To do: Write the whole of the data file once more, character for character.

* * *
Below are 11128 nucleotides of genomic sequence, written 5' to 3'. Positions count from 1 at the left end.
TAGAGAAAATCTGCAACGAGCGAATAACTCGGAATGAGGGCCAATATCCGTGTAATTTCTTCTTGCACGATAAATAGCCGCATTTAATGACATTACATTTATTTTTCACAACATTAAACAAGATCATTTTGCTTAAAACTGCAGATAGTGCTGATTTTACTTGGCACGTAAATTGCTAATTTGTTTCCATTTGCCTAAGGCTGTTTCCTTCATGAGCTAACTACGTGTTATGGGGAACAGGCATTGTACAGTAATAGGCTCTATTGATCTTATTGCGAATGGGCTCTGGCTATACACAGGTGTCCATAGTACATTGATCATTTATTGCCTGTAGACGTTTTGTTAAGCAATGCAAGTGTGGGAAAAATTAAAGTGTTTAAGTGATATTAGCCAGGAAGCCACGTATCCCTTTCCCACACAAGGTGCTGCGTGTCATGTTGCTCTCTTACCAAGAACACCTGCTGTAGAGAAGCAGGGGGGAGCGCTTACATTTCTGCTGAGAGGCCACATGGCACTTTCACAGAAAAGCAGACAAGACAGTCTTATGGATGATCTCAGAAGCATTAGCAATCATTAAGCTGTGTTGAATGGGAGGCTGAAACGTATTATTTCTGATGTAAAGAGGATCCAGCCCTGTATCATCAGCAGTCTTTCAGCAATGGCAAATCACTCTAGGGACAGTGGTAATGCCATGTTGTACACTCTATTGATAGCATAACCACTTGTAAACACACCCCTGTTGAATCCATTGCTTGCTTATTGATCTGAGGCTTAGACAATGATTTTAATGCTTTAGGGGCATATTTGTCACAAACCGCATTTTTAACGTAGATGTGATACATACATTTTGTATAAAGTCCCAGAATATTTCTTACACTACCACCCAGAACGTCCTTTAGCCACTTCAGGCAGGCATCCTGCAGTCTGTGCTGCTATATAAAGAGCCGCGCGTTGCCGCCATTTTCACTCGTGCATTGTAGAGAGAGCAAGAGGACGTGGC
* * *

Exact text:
Below are 11128 nucleotides of genomic sequence, written 5' to 3'. Positions count from 1 at the left end.
TAGAGAAAATCTGCAACGAGCGAATAACTCGGAATGAGGGCCAATATCCGTGTAATTTCTTCTTGCACGATAAATAGCCGCATTTAATGACATTACATTTATTTTTCACAACATTAAACAAGATCATTTTGCTTAAAACTGCAGATAGTGCTGATTTTACTTGGCACGTAAATTGCTAATTTGTTTCCATTTGCCTAAGGCTGTTTCCTTCATGAGCTAACTACGTGTTATGGGGAACAGGCATTGTACAGTAATAGGCTCTATTGATCTTATTGCGAATGGGCTCTGGCTATACACAGGTGTCCATAGTACATTGATCATTTATTGCCTGTAGACGTTTTGTTAAGCAATGCAAGTGTGGGAAAAATTAAAGTGTTTAAGTGATATTAGCCAGGAAGCCACGTATCCCTTTCCCACACAAGGTGCTGCGTGTCATGTTGCTCTCTTACCAAGAACACCTGCTGTAGAGAAGCAGGGGGGAGCGCTTACATTTCTGCTGAGAGGCCACATGGCACTTTCACAGAAAAGCAGACAAGACAGTCTTATGGATGATCTCAGAAGCATTAGCAATCATTAAGCTGTGTTGAATGGGAGGCTGAAACGTATTATTTCTGATGTAAAGAGGATCCAGCCCTGTATCATCAGCAGTCTTTCAGCAATGGCAAATCACTCTAGGGACAGTGGTAATGCCATGTTGTACACTCTATTGATAGCATAACCACTTGTAAACACACCCCTGTTGAATCCATTGCTTGCTTATTGATCTGAGGCTTAGACAATGATTTTAATGCTTTAGGGGCATATTTGTCACAAACCGCATTTTTAACGTAGATGTGATACATACATTTTGTATAAAGTCCCAGAATATTTCTTACACTACCACCCAGAACGTCCTTTAGCCACTTCAGGCAGGCATCCTGCAGTCTGTGCTGCTATATAAAGAGCCGCGCGTTGCCGCCATTTTCACTCGTGCATTGTAGAGAGAGCAAGAGGACGTGGC